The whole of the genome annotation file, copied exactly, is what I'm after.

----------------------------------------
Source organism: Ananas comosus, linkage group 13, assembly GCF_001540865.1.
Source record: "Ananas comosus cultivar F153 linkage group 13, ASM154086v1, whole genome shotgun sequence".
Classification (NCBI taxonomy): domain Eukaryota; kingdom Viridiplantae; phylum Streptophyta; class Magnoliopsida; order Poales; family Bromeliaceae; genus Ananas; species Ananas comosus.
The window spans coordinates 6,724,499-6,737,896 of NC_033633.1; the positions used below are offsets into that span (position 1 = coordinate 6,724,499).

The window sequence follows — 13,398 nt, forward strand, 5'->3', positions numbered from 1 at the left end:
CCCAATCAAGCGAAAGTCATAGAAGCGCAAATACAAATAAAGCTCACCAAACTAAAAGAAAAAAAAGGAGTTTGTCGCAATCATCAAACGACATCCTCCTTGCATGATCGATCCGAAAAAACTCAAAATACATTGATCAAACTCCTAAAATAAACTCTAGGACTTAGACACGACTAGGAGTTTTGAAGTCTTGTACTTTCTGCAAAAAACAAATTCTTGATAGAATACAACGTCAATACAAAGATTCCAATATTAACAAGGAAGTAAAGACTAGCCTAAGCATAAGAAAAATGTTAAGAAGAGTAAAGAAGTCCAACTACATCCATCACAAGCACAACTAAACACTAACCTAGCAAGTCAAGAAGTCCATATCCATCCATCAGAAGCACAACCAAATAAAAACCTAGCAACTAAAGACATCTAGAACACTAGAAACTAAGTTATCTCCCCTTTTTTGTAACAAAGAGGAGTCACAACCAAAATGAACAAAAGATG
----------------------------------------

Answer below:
Source organism: Ananas comosus, linkage group 13, assembly GCF_001540865.1.
Source record: "Ananas comosus cultivar F153 linkage group 13, ASM154086v1, whole genome shotgun sequence".
Classification (NCBI taxonomy): domain Eukaryota; kingdom Viridiplantae; phylum Streptophyta; class Magnoliopsida; order Poales; family Bromeliaceae; genus Ananas; species Ananas comosus.
The window spans coordinates 6,724,499-6,737,896 of NC_033633.1; the positions used below are offsets into that span (position 1 = coordinate 6,724,499).

The window sequence follows — 13,398 nt, forward strand, 5'->3', positions numbered from 1 at the left end:
CCCAATCAAGCGAAAGTCATAGAAGCGCAAATACAAATAAAGCTCACCAAACTAAAAGAAAAAAAAGGAGTTTGTCGCAATCATCAAACGACATCCTCCTTGCATGATCGATCCGAAAAAACTCAAAATACATTGATCAAACTCCTAAAATAAACTCTAGGACTTAGACACGACTAGGAGTTTTGAAGTCTTGTACTTTCTGCAAAAAACAAATTCTTGATAGAATACAACGTCAATACAAAGATTCCAATATTAACAAGGAAGTAAAGACTAGCCTAAGCATAAGAAAAATGTTAAGAAGAGTAAAGAAGTCCAACTACATCCATCACAAGCACAACTAAACACTAACCTAGCAAGTCAAGAAGTCCATATCCATCCATCAGAAGCACAACCAAATAAAAACCTAGCAACTAAAGACATCTAGAACACTAGAAACTAAGTTATCTCCCCTTTTTTGTAACAAAGAGGAGTCACAACCAAAATGAACAAAAGATG